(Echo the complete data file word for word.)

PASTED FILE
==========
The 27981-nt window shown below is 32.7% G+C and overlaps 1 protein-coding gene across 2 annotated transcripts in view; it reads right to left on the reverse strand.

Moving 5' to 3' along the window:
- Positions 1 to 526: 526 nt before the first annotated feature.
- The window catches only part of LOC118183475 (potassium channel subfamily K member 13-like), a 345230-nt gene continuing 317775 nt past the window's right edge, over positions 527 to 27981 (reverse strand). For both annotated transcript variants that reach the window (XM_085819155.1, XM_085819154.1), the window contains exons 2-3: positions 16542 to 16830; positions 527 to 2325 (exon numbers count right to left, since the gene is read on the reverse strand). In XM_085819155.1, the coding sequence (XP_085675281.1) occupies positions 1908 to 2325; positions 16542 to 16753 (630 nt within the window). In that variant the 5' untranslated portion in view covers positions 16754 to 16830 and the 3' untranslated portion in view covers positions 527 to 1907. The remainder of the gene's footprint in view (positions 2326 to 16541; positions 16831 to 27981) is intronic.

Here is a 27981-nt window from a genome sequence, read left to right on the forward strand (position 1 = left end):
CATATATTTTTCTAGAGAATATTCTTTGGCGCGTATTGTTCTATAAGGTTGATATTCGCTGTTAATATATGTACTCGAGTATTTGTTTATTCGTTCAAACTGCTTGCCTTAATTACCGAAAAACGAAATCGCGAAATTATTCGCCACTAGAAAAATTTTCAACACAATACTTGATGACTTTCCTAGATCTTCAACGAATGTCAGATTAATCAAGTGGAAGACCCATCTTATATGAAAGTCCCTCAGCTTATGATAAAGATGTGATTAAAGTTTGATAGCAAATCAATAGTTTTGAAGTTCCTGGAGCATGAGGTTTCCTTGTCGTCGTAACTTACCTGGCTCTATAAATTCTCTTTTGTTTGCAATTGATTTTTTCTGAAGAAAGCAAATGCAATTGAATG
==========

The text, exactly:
The 27981-nt window shown below is 32.7% G+C and overlaps 1 protein-coding gene across 2 annotated transcripts in view; it reads right to left on the reverse strand.

Moving 5' to 3' along the window:
- Positions 1 to 526: 526 nt before the first annotated feature.
- The window catches only part of LOC118183475 (potassium channel subfamily K member 13-like), a 345230-nt gene continuing 317775 nt past the window's right edge, over positions 527 to 27981 (reverse strand). For both annotated transcript variants that reach the window (XM_085819155.1, XM_085819154.1), the window contains exons 2-3: positions 16542 to 16830; positions 527 to 2325 (exon numbers count right to left, since the gene is read on the reverse strand). In XM_085819155.1, the coding sequence (XP_085675281.1) occupies positions 1908 to 2325; positions 16542 to 16753 (630 nt within the window). In that variant the 5' untranslated portion in view covers positions 16754 to 16830 and the 3' untranslated portion in view covers positions 527 to 1907. The remainder of the gene's footprint in view (positions 2326 to 16541; positions 16831 to 27981) is intronic.

Here is a 27981-nt window from a genome sequence, read left to right on the forward strand (position 1 = left end):
CATATATTTTTCTAGAGAATATTCTTTGGCGCGTATTGTTCTATAAGGTTGATATTCGCTGTTAATATATGTACTCGAGTATTTGTTTATTCGTTCAAACTGCTTGCCTTAATTACCGAAAAACGAAATCGCGAAATTATTCGCCACTAGAAAAATTTTCAACACAATACTTGATGACTTTCCTAGATCTTCAACGAATGTCAGATTAATCAAGTGGAAGACCCATCTTATATGAAAGTCCCTCAGCTTATGATAAAGATGTGATTAAAGTTTGATAGCAAATCAATAGTTTTGAAGTTCCTGGAGCATGAGGTTTCCTTGTCGTCGTAACTTACCTGGCTCTATAAATTCTCTTTTGTTTGCAATTGATTTTTTCTGAAGAAAGCAAATGCAATTGAATG